Mr Weber tweeted this morning: “I had a phone call with the Taoiseach Leo Varadkar and assured him that we stand by our Irish friends regarding Brexit.
“A hard border within Ireland is unacceptable.”
9.10am – Europe reacts to Brexit breakdown
Europe is not holding back at sticking the boot in following this week’s Brexit bungling.
A Spanish minister mocked “a case of disunited kingdoms”, a French newspaper referred to a “string of capitulations” and a German radio station said Brexit was “political idiocy”.
8.40am – Anger at IDS
Lots of anger in Ireland at Iain Duncan Smith’s clumsy comments last night.
He sparked fury when he described the Ireland border issue and fears of a return to violence as “this Irish stuff”.
He said: “You know this Irish stuff was not at this state some months ago – now it suddenly becomes an issue between the Irish for political reasons internally, presidential elections…”
Irish Times news editor Mark Hennessy tweeted in response the Brexiteer was “a fool or a liar”.
Iain Duncan Smith’s claims the Irish issue has “suddenly” burst to life comes after more than 18 months of increasingly panicked warning from leaders in both Dublin and Belfast about the impact of Brexit on Ireland.
Even long before the referendum the topic was raised in Ireland – and ignored in Westminster.
And the former Tory leader’s reference to the Irish presidential election is equally mystifying. The vote is largely symbolic and has no impact on foreign affairs.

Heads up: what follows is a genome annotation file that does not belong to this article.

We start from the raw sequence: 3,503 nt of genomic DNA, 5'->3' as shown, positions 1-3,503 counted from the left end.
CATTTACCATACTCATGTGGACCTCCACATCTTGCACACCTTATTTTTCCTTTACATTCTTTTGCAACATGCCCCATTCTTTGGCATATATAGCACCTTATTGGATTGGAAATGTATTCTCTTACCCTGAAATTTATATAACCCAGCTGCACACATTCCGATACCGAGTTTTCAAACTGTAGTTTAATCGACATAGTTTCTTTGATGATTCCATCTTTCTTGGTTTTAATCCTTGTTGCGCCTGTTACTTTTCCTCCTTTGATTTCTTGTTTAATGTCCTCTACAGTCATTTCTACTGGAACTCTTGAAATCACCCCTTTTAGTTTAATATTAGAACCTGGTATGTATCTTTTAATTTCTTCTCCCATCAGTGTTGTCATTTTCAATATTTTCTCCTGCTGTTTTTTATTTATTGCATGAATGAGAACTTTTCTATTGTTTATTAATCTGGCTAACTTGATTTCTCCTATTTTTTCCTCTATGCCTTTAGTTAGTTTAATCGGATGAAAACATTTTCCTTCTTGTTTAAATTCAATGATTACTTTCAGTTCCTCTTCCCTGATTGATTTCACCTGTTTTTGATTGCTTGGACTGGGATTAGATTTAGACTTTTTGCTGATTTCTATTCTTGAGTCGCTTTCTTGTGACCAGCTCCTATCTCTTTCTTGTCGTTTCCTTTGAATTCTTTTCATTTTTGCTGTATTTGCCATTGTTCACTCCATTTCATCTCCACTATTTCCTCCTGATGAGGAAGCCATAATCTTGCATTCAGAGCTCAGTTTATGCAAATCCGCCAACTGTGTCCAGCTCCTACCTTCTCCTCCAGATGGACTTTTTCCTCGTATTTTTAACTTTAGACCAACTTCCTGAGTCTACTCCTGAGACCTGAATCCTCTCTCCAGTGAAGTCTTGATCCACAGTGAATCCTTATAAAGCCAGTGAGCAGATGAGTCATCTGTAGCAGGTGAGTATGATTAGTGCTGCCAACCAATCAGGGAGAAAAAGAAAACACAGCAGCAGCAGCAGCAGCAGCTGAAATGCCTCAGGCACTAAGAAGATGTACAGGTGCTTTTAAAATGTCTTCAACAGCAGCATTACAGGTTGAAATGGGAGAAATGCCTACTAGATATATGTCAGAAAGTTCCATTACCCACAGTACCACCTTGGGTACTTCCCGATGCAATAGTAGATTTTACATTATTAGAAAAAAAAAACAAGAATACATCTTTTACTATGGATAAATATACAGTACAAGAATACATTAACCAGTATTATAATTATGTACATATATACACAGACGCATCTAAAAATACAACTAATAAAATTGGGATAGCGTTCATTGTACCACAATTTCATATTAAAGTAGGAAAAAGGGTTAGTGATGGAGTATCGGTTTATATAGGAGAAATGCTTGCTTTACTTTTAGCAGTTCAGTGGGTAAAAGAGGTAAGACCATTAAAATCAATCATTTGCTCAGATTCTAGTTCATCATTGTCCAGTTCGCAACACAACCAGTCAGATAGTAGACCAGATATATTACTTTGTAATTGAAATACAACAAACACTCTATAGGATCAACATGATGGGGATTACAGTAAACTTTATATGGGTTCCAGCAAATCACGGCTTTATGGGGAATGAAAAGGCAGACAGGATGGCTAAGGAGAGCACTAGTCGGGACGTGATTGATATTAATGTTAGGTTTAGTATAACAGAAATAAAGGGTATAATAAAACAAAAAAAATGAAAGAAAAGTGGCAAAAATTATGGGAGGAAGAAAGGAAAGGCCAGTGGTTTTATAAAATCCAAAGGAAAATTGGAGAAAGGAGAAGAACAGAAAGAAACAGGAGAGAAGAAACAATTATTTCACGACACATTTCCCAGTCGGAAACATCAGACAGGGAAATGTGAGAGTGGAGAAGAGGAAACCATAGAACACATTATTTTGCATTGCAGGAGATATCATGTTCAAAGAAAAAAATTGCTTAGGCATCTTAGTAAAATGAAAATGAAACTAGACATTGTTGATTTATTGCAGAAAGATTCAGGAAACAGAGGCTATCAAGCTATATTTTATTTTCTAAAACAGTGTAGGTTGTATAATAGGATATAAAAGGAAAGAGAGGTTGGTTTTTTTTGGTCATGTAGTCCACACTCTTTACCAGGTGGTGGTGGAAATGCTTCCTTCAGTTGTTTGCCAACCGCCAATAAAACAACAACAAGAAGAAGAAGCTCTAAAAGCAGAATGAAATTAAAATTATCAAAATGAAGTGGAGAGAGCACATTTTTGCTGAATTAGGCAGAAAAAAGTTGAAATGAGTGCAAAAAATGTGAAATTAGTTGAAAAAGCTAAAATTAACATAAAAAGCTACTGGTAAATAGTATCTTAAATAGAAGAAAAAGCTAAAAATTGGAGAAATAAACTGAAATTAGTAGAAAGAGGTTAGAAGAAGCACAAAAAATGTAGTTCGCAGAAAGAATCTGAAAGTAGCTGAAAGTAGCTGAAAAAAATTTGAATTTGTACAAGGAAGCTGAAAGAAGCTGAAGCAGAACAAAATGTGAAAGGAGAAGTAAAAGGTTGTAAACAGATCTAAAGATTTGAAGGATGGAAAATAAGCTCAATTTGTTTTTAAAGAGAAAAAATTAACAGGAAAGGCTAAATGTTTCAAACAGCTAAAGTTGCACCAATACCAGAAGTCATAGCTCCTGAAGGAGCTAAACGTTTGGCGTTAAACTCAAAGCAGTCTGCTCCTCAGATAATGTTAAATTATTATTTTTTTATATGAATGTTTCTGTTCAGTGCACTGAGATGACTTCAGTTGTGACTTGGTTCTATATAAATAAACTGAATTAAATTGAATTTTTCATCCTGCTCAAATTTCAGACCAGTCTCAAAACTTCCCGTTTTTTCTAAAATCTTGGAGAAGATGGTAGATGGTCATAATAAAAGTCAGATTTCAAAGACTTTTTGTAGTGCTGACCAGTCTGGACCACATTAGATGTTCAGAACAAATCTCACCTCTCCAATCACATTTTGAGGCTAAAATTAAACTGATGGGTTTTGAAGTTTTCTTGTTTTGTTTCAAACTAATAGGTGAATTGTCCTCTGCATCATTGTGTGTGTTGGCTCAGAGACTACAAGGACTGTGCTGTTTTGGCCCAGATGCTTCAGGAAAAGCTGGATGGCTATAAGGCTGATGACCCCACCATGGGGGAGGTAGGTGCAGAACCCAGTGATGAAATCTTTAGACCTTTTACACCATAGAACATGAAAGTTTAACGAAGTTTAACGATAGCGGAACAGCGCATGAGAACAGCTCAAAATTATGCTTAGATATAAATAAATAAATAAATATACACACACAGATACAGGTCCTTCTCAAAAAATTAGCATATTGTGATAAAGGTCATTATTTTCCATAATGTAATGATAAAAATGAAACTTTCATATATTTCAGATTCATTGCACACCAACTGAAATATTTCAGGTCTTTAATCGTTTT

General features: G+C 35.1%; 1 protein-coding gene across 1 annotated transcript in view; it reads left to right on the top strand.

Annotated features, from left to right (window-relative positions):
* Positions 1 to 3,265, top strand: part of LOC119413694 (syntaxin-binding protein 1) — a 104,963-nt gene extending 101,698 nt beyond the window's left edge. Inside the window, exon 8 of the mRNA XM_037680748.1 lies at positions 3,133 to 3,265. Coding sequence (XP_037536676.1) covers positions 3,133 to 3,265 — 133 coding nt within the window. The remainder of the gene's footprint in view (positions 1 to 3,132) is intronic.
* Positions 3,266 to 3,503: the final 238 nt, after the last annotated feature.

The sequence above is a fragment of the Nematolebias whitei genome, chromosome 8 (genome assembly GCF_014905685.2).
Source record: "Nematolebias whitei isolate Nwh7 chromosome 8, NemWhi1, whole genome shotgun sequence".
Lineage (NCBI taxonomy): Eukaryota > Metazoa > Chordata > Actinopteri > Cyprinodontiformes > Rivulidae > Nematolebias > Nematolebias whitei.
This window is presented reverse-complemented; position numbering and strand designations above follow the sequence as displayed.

8.20am – Starmer first up
Good morning to Labour’s Shadow Brexit secretary Sir Keir Starmer.
He has reiterated Labour is prepared to keep membership of the single market and customs union up for negotiation following a transition period after withdrawal.
He told BBC Radio 4’s Today programme: “We say leave that option on the table. We certainly wouldn’t rule it out. We’d want to have a conversation.
“We are in the EU and we will leave the EU; the question then is, can we reach an agreement with the EU that gives us those benefits?”
8.15am – May’s Brexit riddle
A good tweet about Theresa May’s Brexit conundrum from legal expert David Allen Green:
“A Prime Minister has a soft Brexit cross party majority in the House of Commons, Ireland supported by EU27 and the DUP keeping her party in government.
“How does she get all three to the other side of the river when she can only carry two at a time?”
Answers on a postcard (preferably sent to Downing Street).
8.10am – Brexit debate
The European Union (Withdrawal) Bill will also be discussed in Parliament today.
Day five of the committee stay will kick off after PMQs at 1pm. As with PMQs, the timing could not be worse.
8.00am – May set for PMQs showdown
Joey Millar here starting off today’s live blog.
Mrs May has a gruelling schedule ahead of her today – with the weekly Prime Minsters Questions only adding to the load.
The weekly shouting match has come at a bad time for Mrs May with Labour leader Jeremy Corbyn sure to stick the boot in, despite his own party’s Brexit chaos.
We’ll be covering the fun and games as it starts at midday. Follow it live here.